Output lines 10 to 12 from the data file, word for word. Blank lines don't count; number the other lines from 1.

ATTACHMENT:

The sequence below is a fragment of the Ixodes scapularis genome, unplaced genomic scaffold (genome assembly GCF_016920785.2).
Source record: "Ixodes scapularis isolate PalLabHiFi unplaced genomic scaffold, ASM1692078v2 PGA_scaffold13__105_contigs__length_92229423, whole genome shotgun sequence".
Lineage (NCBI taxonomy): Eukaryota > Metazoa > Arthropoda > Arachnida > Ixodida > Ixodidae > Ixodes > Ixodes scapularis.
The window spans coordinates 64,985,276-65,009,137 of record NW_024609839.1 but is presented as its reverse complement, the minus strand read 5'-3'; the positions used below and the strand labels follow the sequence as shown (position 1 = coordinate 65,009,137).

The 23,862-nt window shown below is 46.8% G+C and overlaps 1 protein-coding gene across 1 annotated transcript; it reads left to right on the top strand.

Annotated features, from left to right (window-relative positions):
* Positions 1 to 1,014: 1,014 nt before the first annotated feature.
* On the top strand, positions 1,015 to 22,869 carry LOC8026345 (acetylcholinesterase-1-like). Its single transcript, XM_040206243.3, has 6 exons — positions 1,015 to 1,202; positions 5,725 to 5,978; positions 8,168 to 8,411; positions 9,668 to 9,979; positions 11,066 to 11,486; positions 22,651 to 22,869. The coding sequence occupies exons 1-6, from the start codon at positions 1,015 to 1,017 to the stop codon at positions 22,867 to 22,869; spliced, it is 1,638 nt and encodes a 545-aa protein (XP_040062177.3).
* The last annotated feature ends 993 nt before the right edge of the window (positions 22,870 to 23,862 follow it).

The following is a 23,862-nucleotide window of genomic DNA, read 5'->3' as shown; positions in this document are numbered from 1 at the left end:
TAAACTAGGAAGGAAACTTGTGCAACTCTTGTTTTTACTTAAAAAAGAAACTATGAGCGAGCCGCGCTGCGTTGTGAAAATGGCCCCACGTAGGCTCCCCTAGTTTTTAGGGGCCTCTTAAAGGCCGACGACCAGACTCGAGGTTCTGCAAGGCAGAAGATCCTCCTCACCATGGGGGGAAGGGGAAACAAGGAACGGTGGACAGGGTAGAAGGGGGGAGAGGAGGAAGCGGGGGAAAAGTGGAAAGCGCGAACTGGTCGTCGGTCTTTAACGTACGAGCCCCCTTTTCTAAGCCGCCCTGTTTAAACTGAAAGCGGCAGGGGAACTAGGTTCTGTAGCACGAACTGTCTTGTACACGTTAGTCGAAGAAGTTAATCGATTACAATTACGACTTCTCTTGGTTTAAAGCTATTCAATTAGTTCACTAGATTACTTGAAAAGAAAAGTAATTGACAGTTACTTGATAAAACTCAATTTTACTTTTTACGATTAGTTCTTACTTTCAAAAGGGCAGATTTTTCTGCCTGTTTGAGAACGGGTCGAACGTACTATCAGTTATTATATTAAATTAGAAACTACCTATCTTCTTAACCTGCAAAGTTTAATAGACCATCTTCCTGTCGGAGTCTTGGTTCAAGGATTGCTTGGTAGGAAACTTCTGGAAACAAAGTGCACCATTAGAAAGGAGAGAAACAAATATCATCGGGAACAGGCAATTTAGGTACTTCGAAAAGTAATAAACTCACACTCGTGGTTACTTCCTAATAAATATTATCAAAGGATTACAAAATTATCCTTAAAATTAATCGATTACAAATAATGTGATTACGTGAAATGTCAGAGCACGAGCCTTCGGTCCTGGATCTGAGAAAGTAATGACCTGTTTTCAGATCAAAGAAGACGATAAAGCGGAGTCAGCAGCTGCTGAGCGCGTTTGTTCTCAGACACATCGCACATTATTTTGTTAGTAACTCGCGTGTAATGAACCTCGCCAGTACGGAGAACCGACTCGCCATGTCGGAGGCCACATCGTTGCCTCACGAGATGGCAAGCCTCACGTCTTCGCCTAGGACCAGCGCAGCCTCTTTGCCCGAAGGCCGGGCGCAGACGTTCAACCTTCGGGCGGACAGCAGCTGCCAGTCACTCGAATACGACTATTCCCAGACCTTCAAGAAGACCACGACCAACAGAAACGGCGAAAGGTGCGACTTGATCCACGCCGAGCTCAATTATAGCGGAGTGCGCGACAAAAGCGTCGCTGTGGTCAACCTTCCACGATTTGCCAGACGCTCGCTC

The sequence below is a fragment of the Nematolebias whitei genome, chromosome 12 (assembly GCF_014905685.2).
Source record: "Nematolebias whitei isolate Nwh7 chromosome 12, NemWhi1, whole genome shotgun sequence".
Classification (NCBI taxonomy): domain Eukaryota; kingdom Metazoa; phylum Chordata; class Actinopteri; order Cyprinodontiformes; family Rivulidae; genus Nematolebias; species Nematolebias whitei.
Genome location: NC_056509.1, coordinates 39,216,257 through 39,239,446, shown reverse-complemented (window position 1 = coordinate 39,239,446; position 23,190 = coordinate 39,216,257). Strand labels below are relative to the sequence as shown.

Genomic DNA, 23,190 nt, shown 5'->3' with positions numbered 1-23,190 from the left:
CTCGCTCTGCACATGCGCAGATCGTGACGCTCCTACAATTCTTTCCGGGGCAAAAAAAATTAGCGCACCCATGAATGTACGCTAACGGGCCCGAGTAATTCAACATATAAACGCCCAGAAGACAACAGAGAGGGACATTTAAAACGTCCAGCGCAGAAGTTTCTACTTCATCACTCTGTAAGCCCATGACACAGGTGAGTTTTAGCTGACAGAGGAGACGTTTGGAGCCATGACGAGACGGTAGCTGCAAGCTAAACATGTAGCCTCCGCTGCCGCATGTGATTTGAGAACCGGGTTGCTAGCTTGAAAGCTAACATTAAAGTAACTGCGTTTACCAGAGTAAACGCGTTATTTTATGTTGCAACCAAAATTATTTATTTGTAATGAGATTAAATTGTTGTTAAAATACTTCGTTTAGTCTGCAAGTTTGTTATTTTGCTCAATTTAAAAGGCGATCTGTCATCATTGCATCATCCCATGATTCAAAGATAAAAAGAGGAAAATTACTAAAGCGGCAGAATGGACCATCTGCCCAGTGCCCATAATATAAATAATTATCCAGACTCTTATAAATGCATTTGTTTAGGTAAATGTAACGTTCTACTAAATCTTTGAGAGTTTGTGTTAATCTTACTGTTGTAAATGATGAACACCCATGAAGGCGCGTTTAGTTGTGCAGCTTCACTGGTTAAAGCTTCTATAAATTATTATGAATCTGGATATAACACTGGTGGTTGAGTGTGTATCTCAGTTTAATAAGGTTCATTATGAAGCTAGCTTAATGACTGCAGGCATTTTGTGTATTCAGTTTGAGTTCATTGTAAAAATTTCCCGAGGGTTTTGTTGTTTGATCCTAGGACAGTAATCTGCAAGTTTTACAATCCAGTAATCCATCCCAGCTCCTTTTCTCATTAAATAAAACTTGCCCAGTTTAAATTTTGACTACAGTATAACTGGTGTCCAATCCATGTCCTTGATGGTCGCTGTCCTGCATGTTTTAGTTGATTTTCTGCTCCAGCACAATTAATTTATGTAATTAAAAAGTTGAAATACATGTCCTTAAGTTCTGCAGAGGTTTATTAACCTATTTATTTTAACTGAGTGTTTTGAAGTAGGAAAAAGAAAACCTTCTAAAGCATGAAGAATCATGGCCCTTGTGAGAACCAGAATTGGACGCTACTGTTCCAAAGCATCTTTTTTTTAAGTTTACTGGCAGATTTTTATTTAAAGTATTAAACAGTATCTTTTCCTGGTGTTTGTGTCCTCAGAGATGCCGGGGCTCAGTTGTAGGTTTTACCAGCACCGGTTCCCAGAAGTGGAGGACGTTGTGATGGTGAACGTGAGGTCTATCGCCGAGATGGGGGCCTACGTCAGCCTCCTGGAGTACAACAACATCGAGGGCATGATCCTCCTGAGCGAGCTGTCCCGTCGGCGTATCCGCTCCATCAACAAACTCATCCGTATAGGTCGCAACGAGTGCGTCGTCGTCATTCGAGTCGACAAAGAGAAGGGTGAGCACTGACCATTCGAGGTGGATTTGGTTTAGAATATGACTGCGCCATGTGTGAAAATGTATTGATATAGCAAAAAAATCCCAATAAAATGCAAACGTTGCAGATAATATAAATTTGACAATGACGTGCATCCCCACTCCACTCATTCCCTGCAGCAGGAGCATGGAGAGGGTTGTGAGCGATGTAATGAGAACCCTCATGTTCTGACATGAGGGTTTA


The following is a 23,862-nucleotide window of genomic DNA, read 5'->3' as shown; positions in this document are numbered from 1 at the left end:
TAAACTAGGAAGGAAACTTGTGCAACTCTTGTTTTTACTTAAAAAAGAAACTATGAGCGAGCCGCGCTGCGTTGTGAAAATGGCCCCACGTAGGCTCCCCTAGTTTTTAGGGGCCTCTTAAAGGCCGACGACCAGACTCGAGGTTCTGCAAGGCAGAAGATCCTCCTCACCATGGGGGGAAGGGGAAACAAGGAACGGTGGACAGGGTAGAAGGGGGGAGAGGAGGAAGCGGGGGAAAAGTGGAAAGCGCGAACTGGTCGTCGGTCTTTAACGTACGAGCCCCCTTTTCTAAGCCGCCCTGTTTAAACTGAAAGCGGCAGGGGAACTAGGTTCTGTAGCACGAACTGTCTTGTACACGTTAGTCGAAGAAGTTAATCGATTACAATTACGACTTCTCTTGGTTTAAAGCTATTCAATTAGTTCACTAGATTACTTGAAAAGAAAAGTAATTGACAGTTACTTGATAAAACTCAATTTTACTTTTTACGATTAGTTCTTACTTTCAAAAGGGCAGATTTTTCTGCCTGTTTGAGAACGGGTCGAACGTACTATCAGTTATTATATTAAATTAGAAACTACCTATCTTCTTAACCTGCAAAGTTTAATAGACCATCTTCCTGTCGGAGTCTTGGTTCAAGGATTGCTTGGTAGGAAACTTCTGGAAACAAAGTGCACCATTAGAAAGGAGAGAAACAAATATCATCGGGAACAGGCAATTTAGGTACTTCGAAAAGTAATAAACTCACACTCGTGGTTACTTCCTAATAAATATTATCAAAGGATTACAAAATTATCCTTAAAATTAATCGATTACAAATAATGTGATTACGTGAAATGTCAGAGCACGAGCCTTCGGTCCTGGATCTGAGAAAGTAATGACCTGTTTTCAGATCAAAGAAGACGATAAAGCGGAGTCAGCAGCTGCTGAGCGCGTTTGTTCTCAGACACATCGCACATTATTTTGTTAGTAACTCGCGTGTAATGAACCTCGCCAGTACGGAGAACCGACTCGCCATGTCGGAGGCCACATCGTTGCCTCACGAGATGGCAAGCCTCACGTCTTCGCCTAGGACCAGCGCAGCCTCTTTGCCCGAAGGCCGGGCGCAGACGTTCAACCTTCGGGCGGACAGCAGCTGCCAGTCACTCGAATACGACTATTCCCAGACCTTCAAGAAGACCACGACCAACAGAAACGGCGAAAGGTGCGACTTGATCCACGCCGAGCTCAATTATAGCGGAGTGCGCGACAAAAGCGTCGCTGTGGTCAACCTTCCACGATTTGCCAGACGCTCGCTC

The sequence below is a fragment of the Nematolebias whitei genome, chromosome 12 (assembly GCF_014905685.2).